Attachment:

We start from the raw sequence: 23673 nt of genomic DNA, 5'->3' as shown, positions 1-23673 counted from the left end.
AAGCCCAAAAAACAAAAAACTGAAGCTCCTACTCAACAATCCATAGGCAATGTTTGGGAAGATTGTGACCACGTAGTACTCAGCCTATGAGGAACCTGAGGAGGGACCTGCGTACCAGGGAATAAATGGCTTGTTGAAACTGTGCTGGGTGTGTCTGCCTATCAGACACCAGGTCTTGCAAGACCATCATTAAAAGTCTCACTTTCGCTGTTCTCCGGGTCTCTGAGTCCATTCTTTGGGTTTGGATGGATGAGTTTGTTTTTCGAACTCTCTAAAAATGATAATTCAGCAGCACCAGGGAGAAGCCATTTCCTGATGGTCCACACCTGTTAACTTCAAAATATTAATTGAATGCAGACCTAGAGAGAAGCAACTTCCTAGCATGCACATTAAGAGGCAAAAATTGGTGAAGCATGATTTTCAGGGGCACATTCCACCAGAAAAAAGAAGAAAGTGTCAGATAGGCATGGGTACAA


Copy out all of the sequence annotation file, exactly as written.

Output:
We start from the raw sequence: 23673 nt of genomic DNA, 5'->3' as shown, positions 1-23673 counted from the left end.
AAGCCCAAAAAACAAAAAACTGAAGCTCCTACTCAACAATCCATAGGCAATGTTTGGGAAGATTGTGACCACGTAGTACTCAGCCTATGAGGAACCTGAGGAGGGACCTGCGTACCAGGGAATAAATGGCTTGTTGAAACTGTGCTGGGTGTGTCTGCCTATCAGACACCAGGTCTTGCAAGACCATCATTAAAAGTCTCACTTTCGCTGTTCTCCGGGTCTCTGAGTCCATTCTTTGGGTTTGGATGGATGAGTTTGTTTTTCGAACTCTCTAAAAATGATAATTCAGCAGCACCAGGGAGAAGCCATTTCCTGATGGTCCACACCTGTTAACTTCAAAATATTAATTGAATGCAGACCTAGAGAGAAGCAACTTCCTAGCATGCACATTAAGAGGCAAAAATTGGTGAAGCATGATTTTCAGGGGCACATTCCACCAGAAAAAAGAAGAAAGTGTCAGATAGGCATGGGTACAA